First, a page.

INVENTED VERSUS CONSTRUCTED LANGUAGES
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There are repeated references to languages having been invented by linguists over the millennia and by Roman Catholic clergy since the 6th Century. It might be better to refer to most of these as “Constructed”, “Modified,” or "Developed." It is doubtful that linguists could have eliminated many aboriginal words from the ancient languages.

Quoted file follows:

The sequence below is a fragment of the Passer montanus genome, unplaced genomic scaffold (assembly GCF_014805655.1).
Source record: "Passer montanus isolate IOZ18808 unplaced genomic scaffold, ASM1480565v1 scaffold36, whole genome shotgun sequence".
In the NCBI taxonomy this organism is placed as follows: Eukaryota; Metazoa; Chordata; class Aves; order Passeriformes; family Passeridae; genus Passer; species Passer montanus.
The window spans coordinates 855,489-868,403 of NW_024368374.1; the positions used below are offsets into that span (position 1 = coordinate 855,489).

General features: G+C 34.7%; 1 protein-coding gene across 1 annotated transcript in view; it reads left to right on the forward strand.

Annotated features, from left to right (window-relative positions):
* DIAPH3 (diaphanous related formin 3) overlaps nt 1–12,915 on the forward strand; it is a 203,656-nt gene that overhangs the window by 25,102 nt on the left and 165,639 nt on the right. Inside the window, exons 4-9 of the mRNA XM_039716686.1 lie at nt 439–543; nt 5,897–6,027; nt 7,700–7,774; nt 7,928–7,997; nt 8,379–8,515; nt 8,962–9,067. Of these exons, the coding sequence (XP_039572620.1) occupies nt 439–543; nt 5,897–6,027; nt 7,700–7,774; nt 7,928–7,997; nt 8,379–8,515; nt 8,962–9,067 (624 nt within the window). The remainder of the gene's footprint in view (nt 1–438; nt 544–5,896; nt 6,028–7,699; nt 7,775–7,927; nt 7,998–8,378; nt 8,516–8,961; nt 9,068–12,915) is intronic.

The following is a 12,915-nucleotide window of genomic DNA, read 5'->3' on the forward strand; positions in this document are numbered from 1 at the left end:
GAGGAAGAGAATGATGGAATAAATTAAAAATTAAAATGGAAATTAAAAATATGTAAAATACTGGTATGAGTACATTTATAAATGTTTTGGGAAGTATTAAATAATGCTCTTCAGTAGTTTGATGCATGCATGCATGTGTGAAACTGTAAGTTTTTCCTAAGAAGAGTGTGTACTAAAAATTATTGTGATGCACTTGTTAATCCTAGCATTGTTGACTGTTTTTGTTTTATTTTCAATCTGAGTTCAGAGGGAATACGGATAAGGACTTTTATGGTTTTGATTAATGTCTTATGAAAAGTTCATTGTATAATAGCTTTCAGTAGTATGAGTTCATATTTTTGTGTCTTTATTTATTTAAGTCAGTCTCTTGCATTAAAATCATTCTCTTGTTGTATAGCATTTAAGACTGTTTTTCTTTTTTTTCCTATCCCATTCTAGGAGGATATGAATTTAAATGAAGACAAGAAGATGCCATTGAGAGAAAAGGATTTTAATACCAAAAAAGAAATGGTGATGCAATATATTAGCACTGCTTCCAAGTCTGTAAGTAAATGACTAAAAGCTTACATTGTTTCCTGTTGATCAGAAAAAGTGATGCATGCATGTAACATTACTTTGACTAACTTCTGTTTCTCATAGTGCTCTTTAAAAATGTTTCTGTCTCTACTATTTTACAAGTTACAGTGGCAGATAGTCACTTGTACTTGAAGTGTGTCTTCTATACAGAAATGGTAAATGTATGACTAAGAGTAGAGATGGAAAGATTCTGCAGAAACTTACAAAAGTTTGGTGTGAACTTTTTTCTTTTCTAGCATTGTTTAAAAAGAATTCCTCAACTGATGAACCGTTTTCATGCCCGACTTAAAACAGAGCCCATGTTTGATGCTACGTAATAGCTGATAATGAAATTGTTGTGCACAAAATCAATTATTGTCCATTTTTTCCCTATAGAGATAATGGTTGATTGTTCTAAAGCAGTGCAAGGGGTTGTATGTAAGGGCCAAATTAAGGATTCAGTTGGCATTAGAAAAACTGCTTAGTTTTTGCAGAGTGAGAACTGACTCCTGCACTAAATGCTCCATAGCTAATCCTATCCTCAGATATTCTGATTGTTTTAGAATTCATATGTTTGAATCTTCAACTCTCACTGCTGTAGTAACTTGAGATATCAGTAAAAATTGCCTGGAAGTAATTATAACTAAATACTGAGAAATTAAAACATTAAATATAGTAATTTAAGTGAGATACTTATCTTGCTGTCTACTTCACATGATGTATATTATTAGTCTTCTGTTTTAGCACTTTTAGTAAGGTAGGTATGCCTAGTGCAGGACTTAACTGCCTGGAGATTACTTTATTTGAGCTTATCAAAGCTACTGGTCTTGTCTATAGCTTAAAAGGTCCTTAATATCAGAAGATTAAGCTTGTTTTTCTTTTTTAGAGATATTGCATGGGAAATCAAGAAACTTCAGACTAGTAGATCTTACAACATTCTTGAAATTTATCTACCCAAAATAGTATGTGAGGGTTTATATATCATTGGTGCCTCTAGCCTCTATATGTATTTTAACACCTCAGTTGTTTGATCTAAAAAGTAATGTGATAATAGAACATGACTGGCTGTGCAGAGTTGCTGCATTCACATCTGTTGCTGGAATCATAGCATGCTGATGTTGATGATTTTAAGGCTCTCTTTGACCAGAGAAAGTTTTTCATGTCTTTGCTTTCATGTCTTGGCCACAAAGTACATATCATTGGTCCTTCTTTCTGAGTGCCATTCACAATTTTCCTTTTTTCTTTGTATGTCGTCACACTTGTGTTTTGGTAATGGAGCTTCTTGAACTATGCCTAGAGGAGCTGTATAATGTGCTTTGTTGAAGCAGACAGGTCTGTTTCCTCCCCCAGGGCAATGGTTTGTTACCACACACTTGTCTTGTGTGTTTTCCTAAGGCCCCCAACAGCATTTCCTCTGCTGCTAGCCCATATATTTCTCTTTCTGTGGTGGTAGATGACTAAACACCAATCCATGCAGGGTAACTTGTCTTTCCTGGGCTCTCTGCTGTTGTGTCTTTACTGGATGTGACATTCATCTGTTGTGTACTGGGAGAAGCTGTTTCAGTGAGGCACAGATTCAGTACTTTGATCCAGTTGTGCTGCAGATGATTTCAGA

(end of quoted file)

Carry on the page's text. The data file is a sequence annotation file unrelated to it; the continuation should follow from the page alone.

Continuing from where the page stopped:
In the case of modern Basque, virtually all words starting with “Vowel-Consonant-Vowel” (VCV) are invented, not modified or developed. They form almost exactly half of the Basque vocabulary. The other half was probably inherited from the languages spoken in Neolithic and Paleolithic times. Originally the VCV half was in the tightly controlled domain of the clergy, that's why it did not change in 5,000 years. Then a time came that the VCV half was released by the clergy and mixed with the Neolithic language to become modern Basque, not very long ago, probably 500 years at most (Edo Nyland, pers. commun.). This probably happened because it had been the Basque grammarians, working for the Benedictines, who created the Indo-European languages. By that time, the average Benedictine monks could no longer speak the native Saharan Language. The Neolithic half was always in the domain of the people and subject to change or modification. However, this change was kept at a minimum because the pre-literate peoples had professional storytellers going from tribe to tribe, who insisted on maintaining the original language and word order. The Dravidian languages must be the product of modification of Neolithic Saharan Language over time. These do not have the VCV vocabulary (See: Igbo Language).